The soul takes flight to the world that is invisible, but there arriving she is sure of bliss and forever dwells in paradise.
This week has been a bit difficult for me the past couple of years. It would have marked our baby’s 2nd birthday, had he or she been born.
I am still sad for her loss, even though I know I would not have had Michael otherwise. I don’t know that she would have been a girl, but I strongly felt she was. We wanted to name her Emily Claire.
It’s as if a piece of my heart is no longer with me, and is in a place I can’t access. I imagine her twirling in heaven. Do children continue to grow there? I think maybe they do.
I can see her having a tea party with my Grandmother, seated on one of Great Grandma Clara’s beautiful, bright quilts. They’re pouring imaginary tea, smiling and squinting in the sunshine.
I imagine her walking in a garden with my Grandfather and Uncle Peter. They inspect all the flowers and plants, as he tells her the name of each.
Later, she’s at the beach with my Grandpa. They’re standing in knee-deep, navy blue water, and he’s teaching her to jump the waves, like I recall him teaching me many summers ago.
Then, she’s at a table with my Grandma. Grandma’s young again, before dementia robbed her of her quick wit and agile mind. She’s working on a large puzzle, so many pieces spread out. She tells Emily they must select out the straight edges first. I think of this every time I start a new puzzle.
Before this happened, I did not realize how common miscarriage is. For some reason, it seems it’s something that’s not talked about, kept behind closed doors. As most miscarriages happen early in pregnancy, it can be a very isolating experience. The sadness is profound, but silent.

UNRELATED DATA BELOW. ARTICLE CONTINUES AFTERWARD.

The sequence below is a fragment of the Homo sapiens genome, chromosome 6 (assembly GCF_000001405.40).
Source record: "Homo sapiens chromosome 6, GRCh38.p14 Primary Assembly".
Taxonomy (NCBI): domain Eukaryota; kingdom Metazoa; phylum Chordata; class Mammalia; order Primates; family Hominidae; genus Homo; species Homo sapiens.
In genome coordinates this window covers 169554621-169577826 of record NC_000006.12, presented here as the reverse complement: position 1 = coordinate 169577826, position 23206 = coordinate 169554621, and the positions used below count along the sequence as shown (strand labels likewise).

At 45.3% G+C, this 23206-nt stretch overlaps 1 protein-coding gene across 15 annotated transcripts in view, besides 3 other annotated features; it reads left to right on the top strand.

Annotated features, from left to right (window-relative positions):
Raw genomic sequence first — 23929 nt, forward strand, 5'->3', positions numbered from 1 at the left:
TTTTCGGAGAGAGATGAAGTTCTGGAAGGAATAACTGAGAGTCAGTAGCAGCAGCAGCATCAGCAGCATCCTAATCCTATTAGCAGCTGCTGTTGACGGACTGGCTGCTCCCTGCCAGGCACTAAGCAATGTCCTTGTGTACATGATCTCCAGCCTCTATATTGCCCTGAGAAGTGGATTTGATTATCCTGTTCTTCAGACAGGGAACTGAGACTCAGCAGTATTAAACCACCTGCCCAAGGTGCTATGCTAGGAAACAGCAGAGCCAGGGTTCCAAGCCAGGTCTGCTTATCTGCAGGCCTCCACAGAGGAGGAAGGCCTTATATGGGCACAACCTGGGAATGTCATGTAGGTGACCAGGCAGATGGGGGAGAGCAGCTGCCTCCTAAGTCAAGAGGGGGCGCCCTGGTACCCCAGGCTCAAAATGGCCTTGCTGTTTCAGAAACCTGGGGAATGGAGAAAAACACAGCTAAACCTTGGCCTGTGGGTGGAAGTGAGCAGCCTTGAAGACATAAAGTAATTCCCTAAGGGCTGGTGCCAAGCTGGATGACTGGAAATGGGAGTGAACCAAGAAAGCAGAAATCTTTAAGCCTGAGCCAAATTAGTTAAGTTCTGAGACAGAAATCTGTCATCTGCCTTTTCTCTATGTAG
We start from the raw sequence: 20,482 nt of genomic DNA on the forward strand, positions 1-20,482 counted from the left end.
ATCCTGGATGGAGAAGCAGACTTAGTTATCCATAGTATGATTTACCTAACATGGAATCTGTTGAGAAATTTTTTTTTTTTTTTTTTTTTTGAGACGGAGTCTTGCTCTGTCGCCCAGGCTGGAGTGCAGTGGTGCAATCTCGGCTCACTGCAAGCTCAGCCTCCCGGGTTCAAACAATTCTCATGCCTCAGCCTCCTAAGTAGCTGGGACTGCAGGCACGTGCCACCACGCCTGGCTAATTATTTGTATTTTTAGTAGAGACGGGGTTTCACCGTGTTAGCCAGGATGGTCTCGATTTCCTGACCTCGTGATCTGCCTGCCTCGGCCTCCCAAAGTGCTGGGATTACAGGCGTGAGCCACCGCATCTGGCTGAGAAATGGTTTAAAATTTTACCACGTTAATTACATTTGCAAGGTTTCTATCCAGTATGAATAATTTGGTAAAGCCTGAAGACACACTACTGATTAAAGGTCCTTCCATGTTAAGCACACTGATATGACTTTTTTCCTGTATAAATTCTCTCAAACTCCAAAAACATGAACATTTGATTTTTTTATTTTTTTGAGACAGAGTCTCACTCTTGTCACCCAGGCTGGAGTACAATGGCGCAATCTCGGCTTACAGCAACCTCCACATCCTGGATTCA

I wish women did not feel they had to suffer miscarriage in silence. It’s hard enough on its own, a strange mix of sadness and grief, mixed with guilt, and somehow shame.
I’ll never forget the events leading up to her loss.
I learned I was expecting early one summer day. I awoke strangely early. I had a feeling about it, and took a test. I thought it might be too early to find out. I remember my delight and excitement, my blood pressure rising with nervous energy, and a big grin on my face, as a faint pink line appeared.
For a few weeks I went about as if in a dream. I started thinking about being a mom of two, how we would move the bedrooms around to accommodate a new nursery. I took more tests as the days went past, feeling satisfaction as the line grew darker, attesting to a higher concentration of hormones.
Not long after, we attended an old-fashioned July 4th parade in town. We sat on the sidewalk, and watched classic cars decked in flags and banners drive by, people waving, and kids darting here and there for the candy they threw. Julia was beyond excited at all of it. I remember thinking how happy I was, that life could not get much better.
This is when I began to worry something might go wrong. All around me things seemed to be going terribly wrong for people I knew. These were good people who did not deserve to have tragedy in their lives. I felt guilty feeling so happy, that everything was wonderful and about to be perfect. It was inevitable that tragedy would touch us as well.